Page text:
October 11, 1872 – April 22, 1946
Born in Chesterfield on October 11, 1872, Harlan Stone’s family moved to western Massachusetts early in his life. He attended Amherst High School and Amherst College graduating Phi Beta Kappa in 1894. He went on to Columbia Law School graduating in 1898 and passing the New York Bar in 1899. He divided his time between practicing law and teaching at Columbia Law School, where he became Dean (1910 – 1923). During WWI, he worked with the War Department Bar of Inquiry reviewing applicants with conscientious objector status, a subject for which he expressed very little sympathy. He resigned his position at Columbia Law School over philosophical conflicts with the school’s President in 1923.
In 1924, President Coolidge, one of Stone's Amherst College classmates, appointed him US Attorney General to replace his besmirched, scandal ridden predecessor. Coolidge felt he was beyond reproach and Stone proved him right. He immediately replaced all his predecessor’s appointees, and appointed Hoover to oversee the Department of Justice Bureau of Investigation ordering him to revamp it after Scotland Yard. The newly modeled and more efficient agency became the FBI. A hands-on Attorney General, he argued many cases personally, including an anti-trust suit against the Aluminum Company of America, which was owned by the family of the Coolidge’s US Secretary of Treasury.
In 1925, Coolidge nominated Stone for Associate Justice of the Supreme Court. When some senators expressed fear that Stone might be too protective of business interests because of his contacts on Wall Street, Stone volunteered to answer questions before the Senate Judiciary Committee. His appearance before the committee, unprecedented at the time, set the model for future confirmation hearings for federal court appointments. He was confirmed by the Senate by a 71-6 vote.
Much to the surprise of his distracters, Stone took the more liberal view of government regulations. During the 1932 – 1937 Supreme Court terms the New Deal was repeatedly struck down. Justices Stone, Holmes and Brandeis formed the minority upholding legislation that regulated industry or attempted to improve the working conditions. For supporting the New Deal, President Roosevelt nominated him for Chief Justice in 1941, a position he held for the rest of his life. This was one of only two times a justice was appointed by a president of the opposing party. Also, Stone was the first Chief Justice not to have held elected office.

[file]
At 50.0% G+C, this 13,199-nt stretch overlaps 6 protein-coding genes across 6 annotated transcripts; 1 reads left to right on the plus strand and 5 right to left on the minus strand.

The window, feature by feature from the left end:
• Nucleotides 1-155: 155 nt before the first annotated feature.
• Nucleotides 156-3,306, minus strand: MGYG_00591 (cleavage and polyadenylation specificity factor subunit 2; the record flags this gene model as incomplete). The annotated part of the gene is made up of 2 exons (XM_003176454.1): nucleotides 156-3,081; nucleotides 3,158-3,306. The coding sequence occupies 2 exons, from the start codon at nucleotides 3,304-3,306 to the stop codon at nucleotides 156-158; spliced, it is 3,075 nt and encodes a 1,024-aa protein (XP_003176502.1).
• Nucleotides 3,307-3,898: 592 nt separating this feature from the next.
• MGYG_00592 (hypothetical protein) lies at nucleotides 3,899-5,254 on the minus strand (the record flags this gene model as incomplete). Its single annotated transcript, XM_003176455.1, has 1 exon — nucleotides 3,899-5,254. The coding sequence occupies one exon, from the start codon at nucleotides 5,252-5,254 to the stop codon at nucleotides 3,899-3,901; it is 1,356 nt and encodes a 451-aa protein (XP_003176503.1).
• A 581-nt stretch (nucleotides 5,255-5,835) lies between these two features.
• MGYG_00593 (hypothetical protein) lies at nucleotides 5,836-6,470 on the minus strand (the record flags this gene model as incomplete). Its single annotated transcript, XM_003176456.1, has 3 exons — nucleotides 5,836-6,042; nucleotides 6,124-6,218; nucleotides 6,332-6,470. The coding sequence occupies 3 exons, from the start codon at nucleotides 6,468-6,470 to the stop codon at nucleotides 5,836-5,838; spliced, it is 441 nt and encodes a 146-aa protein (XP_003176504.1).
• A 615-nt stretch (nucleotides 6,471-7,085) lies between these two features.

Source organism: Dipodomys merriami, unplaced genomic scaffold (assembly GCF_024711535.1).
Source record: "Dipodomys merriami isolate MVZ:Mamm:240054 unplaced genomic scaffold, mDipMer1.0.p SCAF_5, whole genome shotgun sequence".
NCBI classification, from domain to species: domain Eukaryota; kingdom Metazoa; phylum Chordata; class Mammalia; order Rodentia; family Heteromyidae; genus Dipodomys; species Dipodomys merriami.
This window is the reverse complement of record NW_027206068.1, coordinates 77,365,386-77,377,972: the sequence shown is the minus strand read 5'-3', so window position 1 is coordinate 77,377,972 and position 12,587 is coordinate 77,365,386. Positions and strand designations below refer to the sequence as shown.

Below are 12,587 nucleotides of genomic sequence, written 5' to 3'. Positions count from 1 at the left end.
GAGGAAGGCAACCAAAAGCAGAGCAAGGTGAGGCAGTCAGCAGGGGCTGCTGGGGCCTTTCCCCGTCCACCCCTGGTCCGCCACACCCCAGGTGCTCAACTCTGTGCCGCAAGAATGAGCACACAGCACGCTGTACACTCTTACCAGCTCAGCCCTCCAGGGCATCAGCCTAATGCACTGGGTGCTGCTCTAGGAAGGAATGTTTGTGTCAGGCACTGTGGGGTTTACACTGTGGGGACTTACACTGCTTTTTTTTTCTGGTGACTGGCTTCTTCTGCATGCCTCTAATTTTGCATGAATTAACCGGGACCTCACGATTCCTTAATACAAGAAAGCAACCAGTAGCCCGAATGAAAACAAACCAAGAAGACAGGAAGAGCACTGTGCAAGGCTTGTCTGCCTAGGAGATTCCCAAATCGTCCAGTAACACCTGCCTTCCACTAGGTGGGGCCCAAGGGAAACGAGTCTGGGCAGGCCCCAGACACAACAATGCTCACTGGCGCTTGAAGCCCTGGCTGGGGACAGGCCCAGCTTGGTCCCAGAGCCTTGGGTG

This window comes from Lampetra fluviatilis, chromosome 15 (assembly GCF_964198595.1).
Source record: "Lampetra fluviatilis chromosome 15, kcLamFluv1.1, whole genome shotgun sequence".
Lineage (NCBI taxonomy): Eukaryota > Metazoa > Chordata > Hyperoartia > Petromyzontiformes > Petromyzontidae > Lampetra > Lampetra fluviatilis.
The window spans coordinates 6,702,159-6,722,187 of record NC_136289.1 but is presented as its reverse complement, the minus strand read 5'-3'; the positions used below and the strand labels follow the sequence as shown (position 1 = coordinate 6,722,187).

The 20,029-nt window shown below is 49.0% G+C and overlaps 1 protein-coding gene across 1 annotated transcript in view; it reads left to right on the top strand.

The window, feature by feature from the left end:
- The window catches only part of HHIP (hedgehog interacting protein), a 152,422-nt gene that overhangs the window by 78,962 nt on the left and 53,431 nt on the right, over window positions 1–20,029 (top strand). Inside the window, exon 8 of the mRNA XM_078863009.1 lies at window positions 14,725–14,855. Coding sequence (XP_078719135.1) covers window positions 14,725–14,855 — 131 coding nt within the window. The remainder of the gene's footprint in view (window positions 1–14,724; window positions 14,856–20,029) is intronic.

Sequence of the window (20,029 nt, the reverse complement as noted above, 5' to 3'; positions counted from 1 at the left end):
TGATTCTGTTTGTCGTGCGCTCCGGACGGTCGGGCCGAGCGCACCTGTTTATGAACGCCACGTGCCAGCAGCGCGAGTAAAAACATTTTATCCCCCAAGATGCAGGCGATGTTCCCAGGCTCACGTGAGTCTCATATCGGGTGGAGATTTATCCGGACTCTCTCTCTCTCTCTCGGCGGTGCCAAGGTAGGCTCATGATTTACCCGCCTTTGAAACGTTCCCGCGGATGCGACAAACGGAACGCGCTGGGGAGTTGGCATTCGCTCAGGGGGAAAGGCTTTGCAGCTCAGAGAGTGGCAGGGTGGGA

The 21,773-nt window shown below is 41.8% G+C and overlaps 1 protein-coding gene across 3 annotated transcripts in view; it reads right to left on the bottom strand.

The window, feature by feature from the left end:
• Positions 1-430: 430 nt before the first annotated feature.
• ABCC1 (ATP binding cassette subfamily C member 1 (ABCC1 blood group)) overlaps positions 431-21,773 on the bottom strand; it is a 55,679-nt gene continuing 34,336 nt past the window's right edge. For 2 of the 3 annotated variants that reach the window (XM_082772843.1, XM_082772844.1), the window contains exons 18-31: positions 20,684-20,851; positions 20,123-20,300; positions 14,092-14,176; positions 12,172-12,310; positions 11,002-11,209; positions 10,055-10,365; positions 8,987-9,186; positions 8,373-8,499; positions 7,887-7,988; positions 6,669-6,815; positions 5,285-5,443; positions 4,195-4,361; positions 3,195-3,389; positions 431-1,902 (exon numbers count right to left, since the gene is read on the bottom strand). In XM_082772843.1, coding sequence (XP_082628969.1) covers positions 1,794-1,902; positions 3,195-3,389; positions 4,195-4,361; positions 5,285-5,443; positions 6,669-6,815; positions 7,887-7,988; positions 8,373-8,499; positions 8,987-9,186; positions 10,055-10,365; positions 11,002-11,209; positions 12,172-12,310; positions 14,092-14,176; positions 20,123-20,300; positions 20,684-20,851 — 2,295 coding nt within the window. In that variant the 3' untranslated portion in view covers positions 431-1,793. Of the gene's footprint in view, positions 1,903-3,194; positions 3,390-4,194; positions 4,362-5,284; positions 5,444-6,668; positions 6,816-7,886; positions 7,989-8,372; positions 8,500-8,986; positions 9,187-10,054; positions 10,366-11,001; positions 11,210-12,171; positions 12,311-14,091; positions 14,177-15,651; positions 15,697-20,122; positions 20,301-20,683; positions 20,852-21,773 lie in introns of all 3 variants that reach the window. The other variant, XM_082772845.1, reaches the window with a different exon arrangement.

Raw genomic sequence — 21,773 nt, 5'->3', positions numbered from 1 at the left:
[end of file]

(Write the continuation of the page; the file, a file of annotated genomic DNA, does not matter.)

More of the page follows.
During a Supreme Court open session, Chief Justice Stone suddenly became ill. He died of a cerebral hemorrhage at his Washington D.C. home on April 22, 1946 after only serving five years in office. He is buried in Rock Creek Cemetery in the Petworth neighborhood of Washington D.C.
Although Chief Justice Stone moved away from Chesterfield at an early age, his roots lie deep in its soil. He is a descendant of the Stone family who purchased a Chesterfield tract as early as 1771. He returned often to his place of birth to see relatives and eventually in 1899, married a local girl, Agnes E. Harvey. Her family had settled in Chesterfield in 1772. So although Chief Justice Stone didn’t live in Chesterfield for long, his spirit never left. As proof he once wrote:
"Just to prove that I am a New Englander, I might mention that I am the ninth generation of direct decendants of Simon Stone, who settle in the Massachusetts Bay Colony in 1635. Five generations, of which I am the last, lived in the little town of Chesterfield, New Hampshire, where I was born; and so far as i know, I am the first American member of the family to leave New England and the first lawyer in the whole lot."